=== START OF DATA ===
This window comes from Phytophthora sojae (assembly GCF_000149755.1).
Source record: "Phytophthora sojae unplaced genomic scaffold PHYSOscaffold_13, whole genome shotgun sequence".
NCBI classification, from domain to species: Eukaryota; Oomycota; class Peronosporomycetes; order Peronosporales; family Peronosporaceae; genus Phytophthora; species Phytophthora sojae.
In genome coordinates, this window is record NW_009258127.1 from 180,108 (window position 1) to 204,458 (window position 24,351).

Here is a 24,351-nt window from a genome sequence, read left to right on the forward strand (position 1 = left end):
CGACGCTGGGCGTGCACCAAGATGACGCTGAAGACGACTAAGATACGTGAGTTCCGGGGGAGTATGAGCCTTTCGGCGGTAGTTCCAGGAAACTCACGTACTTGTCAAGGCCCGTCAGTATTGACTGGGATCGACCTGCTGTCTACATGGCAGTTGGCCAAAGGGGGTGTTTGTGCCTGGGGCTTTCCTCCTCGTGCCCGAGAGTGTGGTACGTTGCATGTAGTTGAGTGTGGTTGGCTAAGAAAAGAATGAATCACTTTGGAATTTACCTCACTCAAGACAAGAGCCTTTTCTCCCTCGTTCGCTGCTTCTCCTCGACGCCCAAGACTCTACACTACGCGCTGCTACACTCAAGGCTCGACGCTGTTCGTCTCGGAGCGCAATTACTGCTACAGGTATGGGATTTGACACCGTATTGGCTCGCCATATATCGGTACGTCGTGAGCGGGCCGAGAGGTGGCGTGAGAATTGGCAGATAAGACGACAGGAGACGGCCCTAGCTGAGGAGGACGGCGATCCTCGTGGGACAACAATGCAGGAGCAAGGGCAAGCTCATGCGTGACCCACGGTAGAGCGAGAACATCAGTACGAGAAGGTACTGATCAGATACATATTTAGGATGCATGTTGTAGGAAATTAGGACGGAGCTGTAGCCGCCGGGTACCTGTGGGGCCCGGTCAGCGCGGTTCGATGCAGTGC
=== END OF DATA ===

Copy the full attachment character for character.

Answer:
This window comes from Phytophthora sojae (assembly GCF_000149755.1).
Source record: "Phytophthora sojae unplaced genomic scaffold PHYSOscaffold_13, whole genome shotgun sequence".
NCBI classification, from domain to species: Eukaryota; Oomycota; class Peronosporomycetes; order Peronosporales; family Peronosporaceae; genus Phytophthora; species Phytophthora sojae.
In genome coordinates, this window is record NW_009258127.1 from 180,108 (window position 1) to 204,458 (window position 24,351).

Here is a 24,351-nt window from a genome sequence, read left to right on the forward strand (position 1 = left end):
CGACGCTGGGCGTGCACCAAGATGACGCTGAAGACGACTAAGATACGTGAGTTCCGGGGGAGTATGAGCCTTTCGGCGGTAGTTCCAGGAAACTCACGTACTTGTCAAGGCCCGTCAGTATTGACTGGGATCGACCTGCTGTCTACATGGCAGTTGGCCAAAGGGGGTGTTTGTGCCTGGGGCTTTCCTCCTCGTGCCCGAGAGTGTGGTACGTTGCATGTAGTTGAGTGTGGTTGGCTAAGAAAAGAATGAATCACTTTGGAATTTACCTCACTCAAGACAAGAGCCTTTTCTCCCTCGTTCGCTGCTTCTCCTCGACGCCCAAGACTCTACACTACGCGCTGCTACACTCAAGGCTCGACGCTGTTCGTCTCGGAGCGCAATTACTGCTACAGGTATGGGATTTGACACCGTATTGGCTCGCCATATATCGGTACGTCGTGAGCGGGCCGAGAGGTGGCGTGAGAATTGGCAGATAAGACGACAGGAGACGGCCCTAGCTGAGGAGGACGGCGATCCTCGTGGGACAACAATGCAGGAGCAAGGGCAAGCTCATGCGTGACCCACGGTAGAGCGAGAACATCAGTACGAGAAGGTACTGATCAGATACATATTTAGGATGCATGTTGTAGGAAATTAGGACGGAGCTGTAGCCGCCGGGTACCTGTGGGGCCCGGTCAGCGCGGTTCGATGCAGTGC